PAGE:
I have no idea about what happened to Vedette, and to the Doors back catalogue. The group's final album, L.A. Woman, had a different Italian distributor. It was only after the merger of Warner, Elektra, and Atlantic that the new firm, WEA, started re-releasing part of their catalogue, including those albums by the by-now-forgotten Doors.

Readers can imagine my surprise when, many years after my original purchase, I saw the real back cover of Strange Days for the first time.

The album's front cover presented a very famous image, already copied at least once (just have a look at Family's second album, Entertainment), also featured in the first volume of a series - Album Cover Album - that celebrated the aesthetic of the vinyl LP.

Quite peculiarly, though many words had been printed celebrating the cover of Strange Days, by Joel Brodsky, obviously starting with its "Fellini" mood, I had never seen a single mention of the album's back cover.

Today, one has only to have a look at Wikipedia to know that the narrow alley where the action occurs - which looks wider in the album photo thanks to its being "split" in two parts - is located in New York, and it's called Sniffen Court: a place that was already of historical interest at the time the photo was shot, and still is. From what I can see online, it appears that both white horse sculptures - by Malvina Hoffman, whose atelier was located in Sniffen Court - are still there.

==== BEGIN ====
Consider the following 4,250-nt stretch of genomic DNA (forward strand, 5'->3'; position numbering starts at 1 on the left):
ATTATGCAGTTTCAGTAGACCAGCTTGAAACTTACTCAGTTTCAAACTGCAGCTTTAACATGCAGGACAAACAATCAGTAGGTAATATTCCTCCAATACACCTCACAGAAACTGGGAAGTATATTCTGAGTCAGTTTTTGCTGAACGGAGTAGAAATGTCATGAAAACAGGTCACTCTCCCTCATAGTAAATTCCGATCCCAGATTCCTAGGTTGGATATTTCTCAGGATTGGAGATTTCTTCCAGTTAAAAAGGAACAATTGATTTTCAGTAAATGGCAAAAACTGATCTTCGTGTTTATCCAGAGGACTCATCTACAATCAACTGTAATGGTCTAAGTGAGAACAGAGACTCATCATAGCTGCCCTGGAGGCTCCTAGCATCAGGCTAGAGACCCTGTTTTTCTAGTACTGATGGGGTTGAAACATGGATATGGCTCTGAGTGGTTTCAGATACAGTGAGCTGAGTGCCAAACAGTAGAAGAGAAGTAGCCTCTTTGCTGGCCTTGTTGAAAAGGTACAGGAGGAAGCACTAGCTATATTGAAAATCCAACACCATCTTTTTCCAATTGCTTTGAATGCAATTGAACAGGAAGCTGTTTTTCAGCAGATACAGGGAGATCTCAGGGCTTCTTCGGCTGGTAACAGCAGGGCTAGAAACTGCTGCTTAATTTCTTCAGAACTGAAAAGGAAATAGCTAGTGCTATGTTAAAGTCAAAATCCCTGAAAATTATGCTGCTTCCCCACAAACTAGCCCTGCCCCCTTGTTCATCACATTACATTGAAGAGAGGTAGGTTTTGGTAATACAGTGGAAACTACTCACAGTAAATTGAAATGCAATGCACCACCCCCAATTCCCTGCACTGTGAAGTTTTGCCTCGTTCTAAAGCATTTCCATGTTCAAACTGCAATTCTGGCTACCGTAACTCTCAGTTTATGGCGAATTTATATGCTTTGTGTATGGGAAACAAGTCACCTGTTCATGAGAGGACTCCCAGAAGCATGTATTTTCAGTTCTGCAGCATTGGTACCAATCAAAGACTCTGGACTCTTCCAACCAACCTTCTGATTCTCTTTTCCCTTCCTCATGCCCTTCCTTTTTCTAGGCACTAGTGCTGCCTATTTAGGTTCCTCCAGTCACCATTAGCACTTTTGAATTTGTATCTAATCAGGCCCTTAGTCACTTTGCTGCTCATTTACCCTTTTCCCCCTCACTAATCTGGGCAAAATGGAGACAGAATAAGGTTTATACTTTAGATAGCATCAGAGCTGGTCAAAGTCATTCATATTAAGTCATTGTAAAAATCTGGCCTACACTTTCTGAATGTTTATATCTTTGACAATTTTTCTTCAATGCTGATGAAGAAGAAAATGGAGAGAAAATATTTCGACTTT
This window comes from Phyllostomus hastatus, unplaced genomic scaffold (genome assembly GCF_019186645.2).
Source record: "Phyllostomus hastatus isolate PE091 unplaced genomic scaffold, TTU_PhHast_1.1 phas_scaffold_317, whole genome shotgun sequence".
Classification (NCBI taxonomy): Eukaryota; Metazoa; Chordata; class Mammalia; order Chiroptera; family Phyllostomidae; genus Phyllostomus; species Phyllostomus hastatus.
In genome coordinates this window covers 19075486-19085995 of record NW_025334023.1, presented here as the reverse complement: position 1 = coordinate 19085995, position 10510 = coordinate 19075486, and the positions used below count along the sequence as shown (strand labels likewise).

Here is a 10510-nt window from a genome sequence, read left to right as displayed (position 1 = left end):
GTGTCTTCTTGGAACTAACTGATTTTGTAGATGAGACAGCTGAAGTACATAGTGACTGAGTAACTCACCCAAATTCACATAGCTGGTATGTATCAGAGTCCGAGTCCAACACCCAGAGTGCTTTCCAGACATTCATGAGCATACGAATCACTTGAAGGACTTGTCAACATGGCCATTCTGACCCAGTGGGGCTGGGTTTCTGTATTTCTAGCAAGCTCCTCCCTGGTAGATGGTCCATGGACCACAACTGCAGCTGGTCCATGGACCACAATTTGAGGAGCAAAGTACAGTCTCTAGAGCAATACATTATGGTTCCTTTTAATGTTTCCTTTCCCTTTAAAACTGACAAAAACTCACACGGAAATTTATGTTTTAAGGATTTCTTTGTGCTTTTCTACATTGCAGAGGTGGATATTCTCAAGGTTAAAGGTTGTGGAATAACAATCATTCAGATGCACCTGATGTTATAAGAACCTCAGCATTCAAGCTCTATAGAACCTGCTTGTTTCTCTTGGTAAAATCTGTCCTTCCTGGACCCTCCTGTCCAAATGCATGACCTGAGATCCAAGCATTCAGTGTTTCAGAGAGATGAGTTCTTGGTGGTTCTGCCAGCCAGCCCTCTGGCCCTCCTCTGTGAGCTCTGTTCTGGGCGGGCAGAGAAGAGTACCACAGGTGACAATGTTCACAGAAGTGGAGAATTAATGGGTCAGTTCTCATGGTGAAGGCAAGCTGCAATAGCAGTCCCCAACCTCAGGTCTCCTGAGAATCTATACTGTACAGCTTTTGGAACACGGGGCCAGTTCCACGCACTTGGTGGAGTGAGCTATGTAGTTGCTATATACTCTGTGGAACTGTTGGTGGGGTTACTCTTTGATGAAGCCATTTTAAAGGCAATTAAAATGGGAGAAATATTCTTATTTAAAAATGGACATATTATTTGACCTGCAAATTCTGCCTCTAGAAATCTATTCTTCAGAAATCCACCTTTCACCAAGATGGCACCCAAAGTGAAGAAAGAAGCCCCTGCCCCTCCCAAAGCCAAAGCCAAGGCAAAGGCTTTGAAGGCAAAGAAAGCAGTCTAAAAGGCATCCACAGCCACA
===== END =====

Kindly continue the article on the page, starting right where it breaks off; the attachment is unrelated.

The strange thing is that while with the passing of time everything that was to be said about those characters appearing on the front cover has been talked about at great length, up to and including the second dwarf appearing on the back cover, none of the sources I investigated in the course of a few decades had something to say about the young woman whose ghostly image - the light doesn't resemble that of the other image, and while those "circus" characters appear under what looks like broad daylight, or at sunset, the woman looks like she has been surprised while half-asleep - is for me a perennial source of interest.

Only one of the sources I consulted gives this woman a name: Zazel-Beth Wilde. Is this for real?

I'm quite confident that those who are familiar with records released at the time will notice how the expression and the body movement of the woman on the cover of Strange Days, not to mention the quality of the light, closely resemble the quality of the work that an album designer working under the name Keef later featured on many music albums, starting with an album by Colosseum called Valentyne Suite, and the debut album by Black Sabbath (the Web is quite generous when it comes to news and pictures about Keef's long career).

Let's go back to the cover of Strange Days, and let's observe the woman's posture, as she's caught while descending that small step, still undecided between the curiosity that's been stimulated by the sudden apparition, and the hesitancy of one being in front of the unknown: Strange Days indeed!

Beppe Colli 2021

CloudsandClocks.net | Mar. 14, 2021